Celebrations in African Immigrant Communities: Islamic Celebrations in
the African Immigrant Communities in Washington, D.C.
by Sulayman S. Nyang
In Maryland, Sierra Leonean immigrant Muslims pray at the Eid Celebration
at the end of Ramadan. Photo by Harold Dorwin
Immigrants from the Muslim world have introduced global Islam into the
American cultural and religious mosaic. They can be easily seen at the
rituals, rites, and celebrations they perform as part of their faith communities
and at annual events that reaffirm and revalidate their identities as
Muslims. This aspect of Muslim life in the United States is now felt around
the country and especially in the greater Washington area, where almost
all Muslim countries are represented by their respective embassies and
where a small but growing body of immigrant and native-born Muslims now
reside. Estimates by local media put the Muslim population in the area
between 50,000 and 75,000.
Muslims annually celebrate several feasts now reported in the local press
and discussed between Muslims and their neighbors and friends in American
society. The three most widely celebrated events among African Muslims
are the Eid el-Fitr, Eid el-Adha, and Mawlad el-Nabi. The first feast
takes place every year at the end of the month of fasting known as Ramadan.
Because they have not yet established religious centers of their own,
African Muslims in the greater Washington area usually join other Muslims
at various local masjids (mosques) and Islamic centers for the Eid prayers.
If they have been able to secure leave from work to celebrate, they also
partake in a meal of chicken bought from halal (ritual expert) butchers,
who cater specifically to Muslims. Some pay visits to relatives and friends
in the area, while others are hosts or hostesses to other Muslims they
have not seen during the year because of conflicts in work schedules and
other responsibilities of modern urban life.
The second feast, the Eid el-Adha, comes two months and ten days after
the Eid el-Fitr. This celebration is a re-enactment of Abraham's offer
to sacrifice his son to God. It is also the day after the Muslim pilgrims
converge at Mt. Arafat as part of their hajj (pilgrimage) to Mecca. Like
the first Eid, this one is celebrated by prayer at the mosque and by social
visits and meals. This occasion is distinctive in its tradition of sacrificing
a lamb (or any other animal approved by Islamic law) and sharing the meal
prepared from it with neighbors and friends.
The third celebration, Mawlad el-Nabi, centers on the sira (biography)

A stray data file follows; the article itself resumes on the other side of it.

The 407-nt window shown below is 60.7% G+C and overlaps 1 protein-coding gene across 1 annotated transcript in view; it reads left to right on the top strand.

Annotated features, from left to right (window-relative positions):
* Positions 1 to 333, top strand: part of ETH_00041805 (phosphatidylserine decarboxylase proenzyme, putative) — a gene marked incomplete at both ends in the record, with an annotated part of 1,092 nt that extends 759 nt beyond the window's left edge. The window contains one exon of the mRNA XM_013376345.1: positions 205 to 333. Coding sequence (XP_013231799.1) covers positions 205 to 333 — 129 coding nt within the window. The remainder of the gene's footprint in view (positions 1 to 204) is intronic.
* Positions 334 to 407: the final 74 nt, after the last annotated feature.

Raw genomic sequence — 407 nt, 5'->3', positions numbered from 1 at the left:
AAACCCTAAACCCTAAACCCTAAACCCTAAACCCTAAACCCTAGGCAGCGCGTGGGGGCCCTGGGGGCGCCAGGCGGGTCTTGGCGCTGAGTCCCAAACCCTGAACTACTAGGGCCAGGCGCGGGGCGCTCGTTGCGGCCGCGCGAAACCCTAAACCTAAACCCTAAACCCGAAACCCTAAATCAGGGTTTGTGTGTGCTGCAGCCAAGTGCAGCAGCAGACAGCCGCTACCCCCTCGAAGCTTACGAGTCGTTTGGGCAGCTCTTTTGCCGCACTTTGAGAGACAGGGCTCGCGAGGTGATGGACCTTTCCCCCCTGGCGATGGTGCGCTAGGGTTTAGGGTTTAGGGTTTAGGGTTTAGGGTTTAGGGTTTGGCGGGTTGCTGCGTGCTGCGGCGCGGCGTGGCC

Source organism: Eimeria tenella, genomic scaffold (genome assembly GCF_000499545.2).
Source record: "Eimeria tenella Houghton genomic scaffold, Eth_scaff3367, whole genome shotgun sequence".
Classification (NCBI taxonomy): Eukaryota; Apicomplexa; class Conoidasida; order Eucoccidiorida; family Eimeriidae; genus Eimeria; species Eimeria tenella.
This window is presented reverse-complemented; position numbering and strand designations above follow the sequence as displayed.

of the Prophet Muhammad. On this occasion African Muslims organize lectures
and chanting sessions at a local mosque or rented facility. Such celebrations
are often acts of devotion by members of local Muslim community organizations
connected with African Muslim brotherhoods. These American branches of
African Sufi orders maintain this form of veneration of the Prophet, but
the tradition is frowned upon by members of the Wahabi sect from Saudi
Arabia because it is seen as an innovation. During the celebrations, congregations
sing poems known as qasidas, composed and written down long ago by African
and Arab poets like Shaykh Alhaji Malick Sy of Senegal and other Muslim
poets from Mali, Nigeria, Sudan, Tanzania, and Harar in Ethiopia.Sulayman
S. Nyang, a tenured professor at Howard University+s African Studies Department,
was the founding editor of the American Journal of Islamic Social Sciences.
Dr. Nyang has served as Ambassador of the Republic of the Gambia throughout
the Middle East and northeast African countries. He is also the author
and editor of works such as Islam, Christianity, and African Identity
(1984) and Religious Plurality in Africa: Essays in Honor of John Mbiti
(1993), which was co-authored with Jacob Olupona.
Austin, Allan D. 1984. African Muslims in Ante-Bellum America.
New York: Garland.
Esposito, John. 1995. The Oxford Encyclopedia of the Modern Islamic
World. New York: Oxford University Press.
Lewis, I.M. 1980. Islam in Tropical Africa. Bloomington: Indiana
Mazrui, Ali A., and Toby Kleban Levine, eds. 1986. The Africans.
New York: Praeger.
Nasr, Seyyed Hossein. 1988. Ideals and Realities of Islam. London:
Unwin Hyman Limited.
Nyang, Sulayman. 1986. History of Muslims in North America. Al-Ittihad
_______. 1984. Islam, Christianity, and African Identity. Brattleboro,
Padwick, Constance E. 1961. Muslim Devotions: A Study of Prayer Manuals
in Common Use. Oxford: Oneworld Publications.